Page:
EC: What implications does the creation of a culture of purpose have for the working environment?
CL: What strikes me every time I get to spend time in a culture of purpose is the passion and intent of its people, the trust between them, and the conspicuous absence of cynicism. A culture of purpose constantly bets on the passion of its people, and refuses, wherever possible, to accept the tyranny of “B players” who lack that passion. Cultures of purpose have an unfair advantage because they attract the smartest, most passionate people to be had. I visited a CEO of a company in the building hardware industry that had undergone a remarkable turn-around by rediscovering their purpose. The parking lot was full on a Friday afternoon. People were animated. And when they explained to me what they were doing, they started with the reason they were there, rather than the function they were fulfilling.
EC: Which companies have a culture of purpose? What makes them stand out?
CL: There are many companies in pursuit of a true purpose, among them Patagonia, Toms and Honest Tea. Patagonia’s purpose, for instance, is to build the best product, cause no unnecessary harm and use business to inspire and implement solutions to the environmental crisis. But cultures of purpose can be found anywhere: from the Spartans to the 1995 Springboks rugby team – history is shaped on all sides by cultures of purpose. At first glance, what makes them stand out is that they are so bloody difficult to defeat. But that is merely the outcome of a group of people aligned behind a mission they view as important and inspiring.
EC: How can corporate leaders identify the right people to fit into purpose-oriented organisations?
CL: Finding the right people has two elements. For starters, there are individual traits. Unlike competencies (which can be learned), traits are more fundamentally embedded in our identity. It is difficult for people who lack determination, for instance, to will themselves to become more determined. One of these traits towers above the others in a culture of purpose: curiosity. This trait fuels a passion for difficult questions and the right answers to them, rather than just “being right”. The second element, naturally, is having access to people with these traits. Does your culture attract curious people? How would they be received if they questioned the roots of your business model? Some organisations, and indeed some academic institutions, have begun to test for these fundamental traits, recognising that they represent the scaffolding for the competencies that individuals can most likely develop in the right environment.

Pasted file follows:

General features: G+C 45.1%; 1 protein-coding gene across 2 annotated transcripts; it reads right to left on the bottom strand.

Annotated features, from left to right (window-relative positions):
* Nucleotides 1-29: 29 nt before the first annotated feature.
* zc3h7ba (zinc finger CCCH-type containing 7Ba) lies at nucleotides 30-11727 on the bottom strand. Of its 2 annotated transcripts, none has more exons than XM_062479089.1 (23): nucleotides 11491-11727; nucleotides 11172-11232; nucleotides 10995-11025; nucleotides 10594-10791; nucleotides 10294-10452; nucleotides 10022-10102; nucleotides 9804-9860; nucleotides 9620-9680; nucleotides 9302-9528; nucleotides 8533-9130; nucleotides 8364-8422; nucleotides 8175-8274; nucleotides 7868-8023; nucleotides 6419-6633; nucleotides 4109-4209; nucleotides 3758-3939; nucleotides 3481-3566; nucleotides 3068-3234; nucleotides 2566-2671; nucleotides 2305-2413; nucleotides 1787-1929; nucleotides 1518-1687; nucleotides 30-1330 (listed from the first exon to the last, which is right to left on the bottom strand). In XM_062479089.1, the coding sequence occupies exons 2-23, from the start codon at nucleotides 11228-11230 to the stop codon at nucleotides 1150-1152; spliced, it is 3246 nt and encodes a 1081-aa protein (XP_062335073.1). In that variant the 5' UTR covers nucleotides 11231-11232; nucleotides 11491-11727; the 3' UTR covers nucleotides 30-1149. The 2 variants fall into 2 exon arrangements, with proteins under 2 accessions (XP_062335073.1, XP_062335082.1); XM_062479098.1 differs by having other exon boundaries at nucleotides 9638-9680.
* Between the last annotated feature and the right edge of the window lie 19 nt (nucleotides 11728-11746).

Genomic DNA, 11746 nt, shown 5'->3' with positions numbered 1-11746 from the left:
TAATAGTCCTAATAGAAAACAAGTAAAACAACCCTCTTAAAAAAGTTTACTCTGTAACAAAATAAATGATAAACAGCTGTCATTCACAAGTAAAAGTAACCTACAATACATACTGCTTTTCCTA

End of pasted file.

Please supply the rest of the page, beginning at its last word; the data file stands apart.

EC: And what traits do corporate leaders need, to instil a sustainability-based culture of purpose?
CL: While curiosity is the king of traits, leaders rely on a complement of other traits to expand the sphere of their impact. Among these – insight, determination, engagement – it is the latter that most directly scales their reach. Engagement is about connecting with and motivating others in a shared pursuit of a larger objective. It is built on both the empathy required to “get” others, and the enthusiasm to win their hearts and minds. In a culture of purpose, that engagement is more specifically linked to bringing together others who become “infected” with the same viral purpose. Sergio Marchionne impressively showcased this ability when he took control at Chrysler and quickly promoted a group of new leaders who bought into and multiplied his vision to revive a legacy brand.
A Culture of Purpose: how to choose the right people and make the right people choose you, by Christoph Lueneburger was published in May 2014 by Jossey-Bass.